I was willing to drive until the body could not go any further. I surrender at 10 pm, after more than 12 hours of almost uninterrupted driving, in a roadside hotel in the middle of a Swedish town. I saw the light, saw the word "Hotell" and entered. The owner running an old road hotel, is alone, single and strange, with that cold and scrutinizing look that pretends to be friendly without getting it.
He tells me about the Norwegians was poor in the 70s until they discovered oil and now looks over their shoulder at Sweden. His English is excellent. His eyes light up and when he leaves, I look for holes in the wall and take a shower without closing the curtain, just in case.
Day 10: Bergen
We have breakfast at the hotel, the same type of breakfast as at the Oslo hotel. We go to the tourist office (a beautiful building inside) to get a map of Bryggen (the dock area with the old houses). We spent most of the morning hanging around and around the castle. We see there is a contest in the gardens and there are a lot of people making huge figures with wooden slats.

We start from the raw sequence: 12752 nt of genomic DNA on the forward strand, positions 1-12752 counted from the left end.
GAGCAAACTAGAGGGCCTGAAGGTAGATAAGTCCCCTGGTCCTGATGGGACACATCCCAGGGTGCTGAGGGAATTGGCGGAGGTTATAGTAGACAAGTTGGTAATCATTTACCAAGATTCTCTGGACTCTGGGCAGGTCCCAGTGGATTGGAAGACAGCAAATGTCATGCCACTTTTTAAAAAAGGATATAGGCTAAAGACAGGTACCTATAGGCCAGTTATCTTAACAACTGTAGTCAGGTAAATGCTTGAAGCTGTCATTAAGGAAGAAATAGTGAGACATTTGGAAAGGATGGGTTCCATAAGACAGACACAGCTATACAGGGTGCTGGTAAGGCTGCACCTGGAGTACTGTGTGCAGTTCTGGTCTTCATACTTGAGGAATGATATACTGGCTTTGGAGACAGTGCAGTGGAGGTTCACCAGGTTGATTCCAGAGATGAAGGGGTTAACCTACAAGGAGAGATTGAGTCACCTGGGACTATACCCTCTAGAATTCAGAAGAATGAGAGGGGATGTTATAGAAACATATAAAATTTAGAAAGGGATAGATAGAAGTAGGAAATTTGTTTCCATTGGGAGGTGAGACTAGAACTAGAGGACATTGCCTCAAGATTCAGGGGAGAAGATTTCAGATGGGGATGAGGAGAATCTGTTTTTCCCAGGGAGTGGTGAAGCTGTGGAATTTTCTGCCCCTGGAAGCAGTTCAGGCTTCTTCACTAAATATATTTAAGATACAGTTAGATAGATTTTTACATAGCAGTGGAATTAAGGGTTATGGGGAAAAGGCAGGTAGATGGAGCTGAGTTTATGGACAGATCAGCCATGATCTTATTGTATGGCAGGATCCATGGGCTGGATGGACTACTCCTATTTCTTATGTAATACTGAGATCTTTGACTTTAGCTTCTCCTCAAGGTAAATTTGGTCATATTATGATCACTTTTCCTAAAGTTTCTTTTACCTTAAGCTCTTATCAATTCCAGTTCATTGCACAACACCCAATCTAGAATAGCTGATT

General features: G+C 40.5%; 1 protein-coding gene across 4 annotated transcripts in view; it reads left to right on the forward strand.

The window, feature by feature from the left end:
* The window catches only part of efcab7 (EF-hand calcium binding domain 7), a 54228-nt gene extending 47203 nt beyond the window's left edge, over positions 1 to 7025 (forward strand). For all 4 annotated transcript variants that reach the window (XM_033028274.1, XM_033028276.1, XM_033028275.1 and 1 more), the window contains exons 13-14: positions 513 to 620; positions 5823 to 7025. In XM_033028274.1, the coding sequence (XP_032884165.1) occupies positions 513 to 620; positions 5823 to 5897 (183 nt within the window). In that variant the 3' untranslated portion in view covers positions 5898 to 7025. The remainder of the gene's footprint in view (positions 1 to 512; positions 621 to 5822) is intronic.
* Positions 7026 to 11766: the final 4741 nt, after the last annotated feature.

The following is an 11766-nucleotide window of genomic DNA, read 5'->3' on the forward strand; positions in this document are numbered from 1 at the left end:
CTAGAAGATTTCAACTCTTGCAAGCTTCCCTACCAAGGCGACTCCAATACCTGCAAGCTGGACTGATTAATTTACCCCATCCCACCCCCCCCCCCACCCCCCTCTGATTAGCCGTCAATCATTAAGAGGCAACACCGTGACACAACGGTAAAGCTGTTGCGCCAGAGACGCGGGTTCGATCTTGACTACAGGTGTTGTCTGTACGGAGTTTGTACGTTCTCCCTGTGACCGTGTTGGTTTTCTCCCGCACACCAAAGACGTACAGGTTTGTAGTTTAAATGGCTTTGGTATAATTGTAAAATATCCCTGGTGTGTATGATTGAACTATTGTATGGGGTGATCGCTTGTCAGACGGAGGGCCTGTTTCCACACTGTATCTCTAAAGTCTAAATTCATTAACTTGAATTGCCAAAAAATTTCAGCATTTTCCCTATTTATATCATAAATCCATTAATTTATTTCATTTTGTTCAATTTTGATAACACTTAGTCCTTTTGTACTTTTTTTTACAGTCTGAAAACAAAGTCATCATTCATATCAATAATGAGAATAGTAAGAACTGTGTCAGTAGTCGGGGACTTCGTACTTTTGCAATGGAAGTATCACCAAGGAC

At noon we approach the famous fish market. We ended up logically eating there a hot dish. There is not much tourist yet and we can eat (standing) at some high tables that they have there. There are guys selling raspberry ice cream on the street. We have dessert! In the afternoon, we search for the Floibanen, very close to the fish market.
We ask the ticket seller for a map of the hiking routes we can take when we get to the top. We bought one way tickets, because it costs the same to buy single tickets than one round trip and we are not sure as we may make the return on foot. The views from Floyen are very good. Bergen is vast. We start to walk and do more than 2 hours of hiking. The Norwegians go up and down the slopes.
We come down to Bergen, in the park where the lake is. At 6 o'clock in the afternoon we hear a woman sing ethnic songs on the speakers (I would say Vikings) from the top of some roof. The voice is silent and then from another roof a man sings something different. He shuts up again and another voice starts from another roof.
So up to 4 points, 4 roofs of different buildings draw a square, and us in the middle. They continue like this, singing alternately for several minutes. People look at each other smiling. It's nice. It is part of the OiOi Festival, live.
We did not know, but we found out the next day that it's festival time in Bergen and there are several activities. After dinner we take a walk through the center. There are a lot of people on the street, with parties on boats. It's 12 at night and it's the first time we see nightfall.